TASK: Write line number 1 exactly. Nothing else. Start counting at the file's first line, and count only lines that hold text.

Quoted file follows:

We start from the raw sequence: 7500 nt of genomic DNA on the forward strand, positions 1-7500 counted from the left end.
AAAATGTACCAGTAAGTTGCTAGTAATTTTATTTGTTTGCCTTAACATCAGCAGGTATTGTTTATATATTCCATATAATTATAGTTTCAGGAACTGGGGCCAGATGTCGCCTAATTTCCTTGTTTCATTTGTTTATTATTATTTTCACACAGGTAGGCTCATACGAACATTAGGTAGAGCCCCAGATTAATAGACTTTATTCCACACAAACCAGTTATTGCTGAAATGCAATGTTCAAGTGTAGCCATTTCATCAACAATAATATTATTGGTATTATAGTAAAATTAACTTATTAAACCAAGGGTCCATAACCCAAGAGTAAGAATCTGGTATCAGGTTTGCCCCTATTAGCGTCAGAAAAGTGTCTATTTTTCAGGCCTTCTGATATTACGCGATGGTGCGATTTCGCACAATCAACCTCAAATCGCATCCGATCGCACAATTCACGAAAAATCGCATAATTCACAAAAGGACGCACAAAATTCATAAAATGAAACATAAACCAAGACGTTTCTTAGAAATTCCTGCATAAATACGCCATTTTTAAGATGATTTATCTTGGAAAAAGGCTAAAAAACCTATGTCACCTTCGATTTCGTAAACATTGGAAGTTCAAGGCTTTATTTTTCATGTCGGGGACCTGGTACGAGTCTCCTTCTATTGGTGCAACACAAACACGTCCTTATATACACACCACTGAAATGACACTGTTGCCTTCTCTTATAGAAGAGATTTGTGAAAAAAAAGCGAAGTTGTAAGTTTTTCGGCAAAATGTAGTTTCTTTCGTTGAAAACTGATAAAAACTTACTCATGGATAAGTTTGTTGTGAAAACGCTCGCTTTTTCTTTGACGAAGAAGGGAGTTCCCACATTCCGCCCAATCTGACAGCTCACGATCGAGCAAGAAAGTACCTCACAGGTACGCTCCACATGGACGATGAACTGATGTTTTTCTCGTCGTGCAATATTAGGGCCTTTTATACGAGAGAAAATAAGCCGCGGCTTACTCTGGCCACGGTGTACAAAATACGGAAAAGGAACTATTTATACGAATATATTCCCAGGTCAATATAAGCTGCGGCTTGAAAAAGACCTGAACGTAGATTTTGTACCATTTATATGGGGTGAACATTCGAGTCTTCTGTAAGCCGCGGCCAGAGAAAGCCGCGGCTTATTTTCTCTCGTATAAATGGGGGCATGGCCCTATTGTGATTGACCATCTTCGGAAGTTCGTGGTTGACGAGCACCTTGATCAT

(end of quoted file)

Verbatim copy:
We start from the raw sequence: 7500 nt of genomic DNA on the forward strand, positions 1-7500 counted from the left end.